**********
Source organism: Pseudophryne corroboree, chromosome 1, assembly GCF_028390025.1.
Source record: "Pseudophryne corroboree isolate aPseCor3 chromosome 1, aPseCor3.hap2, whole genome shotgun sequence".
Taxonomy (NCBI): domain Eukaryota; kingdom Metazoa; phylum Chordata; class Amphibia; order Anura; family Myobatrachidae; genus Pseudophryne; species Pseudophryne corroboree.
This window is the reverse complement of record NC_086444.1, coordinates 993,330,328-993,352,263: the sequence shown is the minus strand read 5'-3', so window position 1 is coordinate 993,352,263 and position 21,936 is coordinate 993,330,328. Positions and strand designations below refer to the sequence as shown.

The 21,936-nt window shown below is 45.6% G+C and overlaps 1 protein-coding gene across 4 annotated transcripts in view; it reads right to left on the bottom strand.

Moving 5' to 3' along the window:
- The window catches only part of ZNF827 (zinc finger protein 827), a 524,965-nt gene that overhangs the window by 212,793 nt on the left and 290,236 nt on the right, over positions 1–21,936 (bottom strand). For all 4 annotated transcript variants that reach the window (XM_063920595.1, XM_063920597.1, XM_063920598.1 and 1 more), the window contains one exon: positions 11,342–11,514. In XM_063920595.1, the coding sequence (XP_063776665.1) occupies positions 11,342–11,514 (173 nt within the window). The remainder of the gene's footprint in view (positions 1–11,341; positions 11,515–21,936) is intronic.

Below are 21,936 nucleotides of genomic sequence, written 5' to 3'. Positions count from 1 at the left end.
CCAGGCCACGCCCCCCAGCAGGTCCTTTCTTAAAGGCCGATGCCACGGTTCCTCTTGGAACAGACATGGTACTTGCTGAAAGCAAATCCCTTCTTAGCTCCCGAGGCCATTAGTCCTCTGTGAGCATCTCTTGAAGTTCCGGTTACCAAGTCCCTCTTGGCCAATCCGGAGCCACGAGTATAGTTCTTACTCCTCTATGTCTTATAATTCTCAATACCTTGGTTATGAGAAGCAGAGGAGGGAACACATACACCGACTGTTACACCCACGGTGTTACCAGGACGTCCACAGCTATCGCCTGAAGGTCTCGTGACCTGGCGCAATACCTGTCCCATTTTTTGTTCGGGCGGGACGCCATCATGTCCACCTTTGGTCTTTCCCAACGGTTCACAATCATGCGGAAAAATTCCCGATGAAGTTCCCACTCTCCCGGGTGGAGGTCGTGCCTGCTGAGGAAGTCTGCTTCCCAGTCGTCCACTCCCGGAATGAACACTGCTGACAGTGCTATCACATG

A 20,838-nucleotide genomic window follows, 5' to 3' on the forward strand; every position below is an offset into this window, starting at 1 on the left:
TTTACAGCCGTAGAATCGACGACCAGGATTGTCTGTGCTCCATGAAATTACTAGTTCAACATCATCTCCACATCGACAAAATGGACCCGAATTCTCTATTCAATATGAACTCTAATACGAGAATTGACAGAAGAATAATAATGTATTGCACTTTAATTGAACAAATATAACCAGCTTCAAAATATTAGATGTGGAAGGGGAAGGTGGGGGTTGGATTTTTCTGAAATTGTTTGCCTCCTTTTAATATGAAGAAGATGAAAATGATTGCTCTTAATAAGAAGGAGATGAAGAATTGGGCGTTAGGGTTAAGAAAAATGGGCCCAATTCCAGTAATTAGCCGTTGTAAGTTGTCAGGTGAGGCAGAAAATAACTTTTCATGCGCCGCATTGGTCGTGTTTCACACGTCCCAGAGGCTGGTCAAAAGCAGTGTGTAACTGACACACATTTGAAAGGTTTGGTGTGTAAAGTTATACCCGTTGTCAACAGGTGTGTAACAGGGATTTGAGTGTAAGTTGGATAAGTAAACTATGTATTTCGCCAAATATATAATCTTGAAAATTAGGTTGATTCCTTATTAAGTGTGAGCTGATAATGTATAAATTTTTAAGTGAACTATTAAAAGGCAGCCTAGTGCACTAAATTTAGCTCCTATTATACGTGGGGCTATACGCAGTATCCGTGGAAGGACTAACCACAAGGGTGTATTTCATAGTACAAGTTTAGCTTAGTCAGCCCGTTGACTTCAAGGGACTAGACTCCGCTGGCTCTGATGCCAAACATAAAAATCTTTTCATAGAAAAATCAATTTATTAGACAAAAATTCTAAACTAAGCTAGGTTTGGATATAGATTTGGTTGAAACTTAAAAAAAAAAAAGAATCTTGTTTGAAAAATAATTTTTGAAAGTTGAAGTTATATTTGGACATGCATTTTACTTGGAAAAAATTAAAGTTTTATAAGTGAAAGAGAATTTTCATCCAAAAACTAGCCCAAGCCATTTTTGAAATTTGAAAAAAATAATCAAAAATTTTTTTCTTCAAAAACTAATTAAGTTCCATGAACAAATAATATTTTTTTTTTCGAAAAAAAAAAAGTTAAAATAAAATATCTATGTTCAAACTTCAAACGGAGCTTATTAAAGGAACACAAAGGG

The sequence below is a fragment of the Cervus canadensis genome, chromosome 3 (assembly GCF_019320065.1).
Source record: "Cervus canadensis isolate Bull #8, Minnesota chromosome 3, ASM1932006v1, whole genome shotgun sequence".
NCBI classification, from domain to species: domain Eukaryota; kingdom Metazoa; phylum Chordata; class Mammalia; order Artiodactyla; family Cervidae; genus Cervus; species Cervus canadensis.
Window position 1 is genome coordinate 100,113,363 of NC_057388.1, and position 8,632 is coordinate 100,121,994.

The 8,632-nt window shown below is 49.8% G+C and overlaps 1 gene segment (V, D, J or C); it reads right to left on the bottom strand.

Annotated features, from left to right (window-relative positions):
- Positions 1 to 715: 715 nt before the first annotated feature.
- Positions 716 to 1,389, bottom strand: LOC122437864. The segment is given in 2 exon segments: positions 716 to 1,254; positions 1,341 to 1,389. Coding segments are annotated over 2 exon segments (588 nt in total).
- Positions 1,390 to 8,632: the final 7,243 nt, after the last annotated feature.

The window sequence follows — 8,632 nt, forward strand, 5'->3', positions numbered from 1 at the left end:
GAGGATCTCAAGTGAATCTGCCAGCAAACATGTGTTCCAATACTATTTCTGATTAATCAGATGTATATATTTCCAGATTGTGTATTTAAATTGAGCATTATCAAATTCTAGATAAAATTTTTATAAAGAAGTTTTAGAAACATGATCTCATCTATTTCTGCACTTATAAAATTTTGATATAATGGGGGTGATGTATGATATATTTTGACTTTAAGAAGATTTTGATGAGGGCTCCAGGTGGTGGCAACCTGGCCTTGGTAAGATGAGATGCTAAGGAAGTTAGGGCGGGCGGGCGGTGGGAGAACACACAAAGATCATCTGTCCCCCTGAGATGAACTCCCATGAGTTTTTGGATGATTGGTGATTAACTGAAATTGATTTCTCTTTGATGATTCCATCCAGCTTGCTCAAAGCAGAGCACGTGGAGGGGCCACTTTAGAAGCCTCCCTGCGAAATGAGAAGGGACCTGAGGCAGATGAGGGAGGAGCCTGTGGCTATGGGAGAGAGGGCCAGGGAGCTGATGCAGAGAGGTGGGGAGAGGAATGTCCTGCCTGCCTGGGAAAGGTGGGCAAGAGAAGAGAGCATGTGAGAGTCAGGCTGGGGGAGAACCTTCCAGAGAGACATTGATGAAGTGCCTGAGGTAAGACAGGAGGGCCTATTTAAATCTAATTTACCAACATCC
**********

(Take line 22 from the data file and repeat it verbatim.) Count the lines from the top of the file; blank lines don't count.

GAGGATCTCAAGTGAATCTGCCAGCAAACATGTGTTCCAATACTATTTCTGATTAATCAGATGTATATATTTCCAGATTGTGTATTTAAATTGAGCATTATCAAATTCTAGATAAAATTTTTATAAAGAAGTTTTAGAAACATGATCTCATCTATTTCTGCACTTATAAAATTTTGATATAATGGGGGTGATGTATGATATATTTTGACTTTAAGAAGATTTTGATGAGGGCTCCAGGTGGTGGCAACCTGGCCTTGGTAAGATGAGATGCTAAGGAAGTTAGGGCGGGCGGGCGGTGGGAGAACACACAAAGATCATCTGTCCCCCTGAGATGAACTCCCATGAGTTTTTGGATGATTGGTGATTAACTGAAATTGATTTCTCTTTGATGATTCCATCCAGCTTGCTCAAAGCAGAGCACGTGGAGGGGCCACTTTAGAAGCCTCCCTGCGAAATGAGAAGGGACCTGAGGCAGATGAGGGAGGAGCCTGTGGCTATGGGAGAGAGGGCCAGGGAGCTGATGCAGAGAGGTGGGGAGAGGAATGTCCTGCCTGCCTGGGAAAGGTGGGCAAGAGAAGAGAGCATGTGAGAGTCAGGCTGGGGGAGAACCTTCCAGAGAGACATTGATGAAGTGCCTGAGGTAAGACAGGAGGGCCTATTTAAATCTAATTTACCAACATCC